Signed by U.S. President Ronald Reagan and Soviet leader Mikhail Gorbachev in 1987, the Intermediate-Range Nuclear Forces Treaty banned these missiles.
Maksim Lapunov, who was held in a cellar for 12 days and subjected to vicious beatings and psychological terror, is the first and only person to claim on the record that he was a victim of what rights groups have called a purge of gay and bisexual men by authorities in Chechnya in the spring of 2017.
A majority of respondents to an informal street poll in Moscow knew of Yevgeny Prigozhin as a defense contractor. One was aware of several journalistic investigations about him, and his association with the private Wagner military group. One person said he is Putin’s chef, but in the “inner kitchen.” Three respondents had no knowledge of him, and one person called the question provocative and refused to answer. (Russian Service)
Wrapping up a two-day visit to Moscow, U.S. National-Security Adviser John Bolton said the United States was planning to pull out of the INF treaty because Russia was violating it, and because other countries, including China, Iran, and North Korea, were free to develop weapons that the pact prohibited Washington from pursuing. After his meetings, Bolton laid flowers at a makeshift memorial where opposition Russian politician Boris Nemtsov was slain in February 2015.
Experts and analysts are struggling to grasp the implications of the growing likelihood that the United States will withdraw from the 1987 Intermediate-range Nuclear Forces (INF) Treaty. RFE/RL takes a look at some of the more interesting reactions.
Around 200 Russian soldiers, including a contingent of more than 70 mountain troops based in the North Caucasus republic of Karachai-Cherkessia, have joined Pakistani forces in annual joint exercises in the mountainous Khyber Pakhtunkhwa Province in northwestern Pakistan.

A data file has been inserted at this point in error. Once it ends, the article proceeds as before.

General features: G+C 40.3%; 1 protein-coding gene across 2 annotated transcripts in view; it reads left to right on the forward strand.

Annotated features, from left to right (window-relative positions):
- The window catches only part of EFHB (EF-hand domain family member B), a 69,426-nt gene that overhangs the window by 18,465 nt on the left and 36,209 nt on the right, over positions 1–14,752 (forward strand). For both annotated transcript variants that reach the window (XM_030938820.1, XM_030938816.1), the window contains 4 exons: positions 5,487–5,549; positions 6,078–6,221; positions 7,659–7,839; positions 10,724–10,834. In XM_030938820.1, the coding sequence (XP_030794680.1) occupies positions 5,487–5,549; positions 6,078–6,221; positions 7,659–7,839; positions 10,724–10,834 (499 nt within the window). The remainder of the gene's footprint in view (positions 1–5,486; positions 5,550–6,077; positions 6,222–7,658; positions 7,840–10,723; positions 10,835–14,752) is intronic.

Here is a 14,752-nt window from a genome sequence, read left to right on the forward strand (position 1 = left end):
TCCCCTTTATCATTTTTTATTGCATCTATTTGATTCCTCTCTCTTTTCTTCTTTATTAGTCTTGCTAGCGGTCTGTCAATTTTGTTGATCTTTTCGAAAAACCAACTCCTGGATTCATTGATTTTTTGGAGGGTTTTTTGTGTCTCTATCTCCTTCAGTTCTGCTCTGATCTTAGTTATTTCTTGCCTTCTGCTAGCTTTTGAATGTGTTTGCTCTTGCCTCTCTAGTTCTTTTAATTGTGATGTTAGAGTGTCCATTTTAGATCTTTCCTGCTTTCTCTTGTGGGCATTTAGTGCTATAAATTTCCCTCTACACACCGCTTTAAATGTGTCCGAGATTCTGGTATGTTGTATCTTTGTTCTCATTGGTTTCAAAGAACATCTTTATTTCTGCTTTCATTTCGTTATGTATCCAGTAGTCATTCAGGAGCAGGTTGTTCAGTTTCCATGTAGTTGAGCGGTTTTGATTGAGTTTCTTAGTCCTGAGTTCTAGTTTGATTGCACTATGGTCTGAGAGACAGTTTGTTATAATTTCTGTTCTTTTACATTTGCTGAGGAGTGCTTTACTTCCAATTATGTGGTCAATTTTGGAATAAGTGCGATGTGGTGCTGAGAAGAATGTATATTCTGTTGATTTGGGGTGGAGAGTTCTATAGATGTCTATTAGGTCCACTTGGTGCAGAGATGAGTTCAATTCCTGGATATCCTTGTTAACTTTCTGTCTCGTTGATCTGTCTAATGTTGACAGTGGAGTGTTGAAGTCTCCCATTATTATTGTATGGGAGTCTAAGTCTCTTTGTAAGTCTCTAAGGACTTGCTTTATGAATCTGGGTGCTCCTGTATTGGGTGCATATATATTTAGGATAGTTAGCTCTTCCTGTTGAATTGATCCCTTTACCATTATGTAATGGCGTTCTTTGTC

Russia's independent Novaya Gazeta newspaper has quoted a purported security aide to Russian businessman Yevgeny Prigozhin as saying that Prigozhin was involved in several attacks against his rivals, including at least one murder.
Russia’s defense ministry has announced a tender to purchase $7.4 million worth of equipment to monitor the online activity of cadets enrolled in military academies. The tender includes licences for software to “detect confidential documents in the data stream, prevent their leakage” and protect business activity from “internal intruders.” (in Russian, Current Time TV)
The Russian human rights group Memorial says it has reached an agreement with municipal authorities in Moscow to go ahead with an annual remembrance ceremony near the former KGB headquarters for the victims of Soviet dictator Josef Stalin’s purges.
Armenian Prime Minister Nikol Pashinian has accused the country’s outgoing parliament of “sabotage” after it voted down major amendments to the Electoral Code drafted by his government for snap general elections expected in December.
Current Time TV reports that many couples in Tajikistan are getting divorced so that the husband may marry in Russia and obtain Russian citizenship, a key to obtaining work and avoiding harassment. Once obtaining citizenship, the men often do not return home. According to Russia’s justice ministry, approximately 12,000 Tajik citizens marry annually in Russia. (in Russian, Current Time TV)